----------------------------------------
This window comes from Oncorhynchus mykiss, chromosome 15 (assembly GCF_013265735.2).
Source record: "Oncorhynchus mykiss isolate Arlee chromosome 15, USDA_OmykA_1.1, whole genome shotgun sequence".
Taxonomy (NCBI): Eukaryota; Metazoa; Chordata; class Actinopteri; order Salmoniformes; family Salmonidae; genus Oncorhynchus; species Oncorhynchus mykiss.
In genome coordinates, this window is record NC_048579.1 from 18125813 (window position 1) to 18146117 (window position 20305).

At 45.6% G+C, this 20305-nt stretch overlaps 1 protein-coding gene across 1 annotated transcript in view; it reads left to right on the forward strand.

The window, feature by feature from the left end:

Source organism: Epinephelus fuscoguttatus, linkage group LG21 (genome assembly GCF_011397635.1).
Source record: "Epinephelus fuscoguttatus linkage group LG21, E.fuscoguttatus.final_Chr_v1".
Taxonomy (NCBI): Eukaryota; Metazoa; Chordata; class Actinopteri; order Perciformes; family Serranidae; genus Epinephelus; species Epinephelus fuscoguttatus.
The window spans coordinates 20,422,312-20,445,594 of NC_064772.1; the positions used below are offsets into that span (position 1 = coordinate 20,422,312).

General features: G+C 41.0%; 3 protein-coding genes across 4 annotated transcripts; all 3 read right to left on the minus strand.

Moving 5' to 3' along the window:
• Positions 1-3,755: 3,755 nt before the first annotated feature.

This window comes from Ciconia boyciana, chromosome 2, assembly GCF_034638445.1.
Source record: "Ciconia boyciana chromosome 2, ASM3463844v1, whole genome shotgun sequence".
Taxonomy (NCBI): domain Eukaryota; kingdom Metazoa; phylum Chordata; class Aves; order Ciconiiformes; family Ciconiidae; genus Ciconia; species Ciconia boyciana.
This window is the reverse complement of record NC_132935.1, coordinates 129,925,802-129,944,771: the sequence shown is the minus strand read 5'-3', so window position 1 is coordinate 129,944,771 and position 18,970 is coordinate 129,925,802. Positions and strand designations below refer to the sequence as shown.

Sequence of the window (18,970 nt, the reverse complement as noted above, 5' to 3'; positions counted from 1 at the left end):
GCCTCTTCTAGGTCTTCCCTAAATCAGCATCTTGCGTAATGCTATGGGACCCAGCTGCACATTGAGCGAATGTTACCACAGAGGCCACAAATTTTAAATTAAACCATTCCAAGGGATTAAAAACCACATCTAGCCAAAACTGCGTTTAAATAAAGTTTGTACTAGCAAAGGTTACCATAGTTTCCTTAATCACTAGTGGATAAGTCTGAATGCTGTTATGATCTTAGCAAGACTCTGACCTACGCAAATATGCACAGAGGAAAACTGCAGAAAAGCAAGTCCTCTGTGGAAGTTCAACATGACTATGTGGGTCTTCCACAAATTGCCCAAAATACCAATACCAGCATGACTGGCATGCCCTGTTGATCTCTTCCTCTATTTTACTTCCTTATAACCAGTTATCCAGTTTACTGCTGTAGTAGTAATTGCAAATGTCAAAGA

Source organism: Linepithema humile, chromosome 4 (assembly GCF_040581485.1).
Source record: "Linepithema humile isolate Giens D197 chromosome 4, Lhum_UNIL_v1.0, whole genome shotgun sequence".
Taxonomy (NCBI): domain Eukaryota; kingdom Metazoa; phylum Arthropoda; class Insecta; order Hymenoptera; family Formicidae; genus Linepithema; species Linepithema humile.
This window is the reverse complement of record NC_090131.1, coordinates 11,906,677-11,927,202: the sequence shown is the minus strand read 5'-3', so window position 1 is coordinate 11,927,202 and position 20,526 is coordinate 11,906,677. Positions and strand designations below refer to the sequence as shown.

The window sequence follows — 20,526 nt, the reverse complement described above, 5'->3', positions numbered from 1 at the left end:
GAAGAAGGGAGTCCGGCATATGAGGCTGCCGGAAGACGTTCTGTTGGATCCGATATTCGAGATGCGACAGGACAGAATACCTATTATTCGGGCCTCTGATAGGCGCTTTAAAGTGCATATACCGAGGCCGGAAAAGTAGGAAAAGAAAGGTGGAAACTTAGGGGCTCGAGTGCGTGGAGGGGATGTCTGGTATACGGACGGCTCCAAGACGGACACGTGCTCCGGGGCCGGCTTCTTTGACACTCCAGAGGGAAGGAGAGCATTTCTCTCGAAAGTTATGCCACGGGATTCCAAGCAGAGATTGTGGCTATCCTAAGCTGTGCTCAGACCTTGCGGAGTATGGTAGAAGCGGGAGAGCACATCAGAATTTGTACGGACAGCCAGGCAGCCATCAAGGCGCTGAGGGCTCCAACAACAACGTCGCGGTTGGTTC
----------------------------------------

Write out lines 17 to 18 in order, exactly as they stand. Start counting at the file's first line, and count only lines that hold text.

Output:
This window is the reverse complement of record NC_132935.1, coordinates 129,925,802-129,944,771: the sequence shown is the minus strand read 5'-3', so window position 1 is coordinate 129,944,771 and position 18,970 is coordinate 129,925,802. Positions and strand designations below refer to the sequence as shown.

Sequence of the window (18,970 nt, the reverse complement as noted above, 5' to 3'; positions counted from 1 at the left end):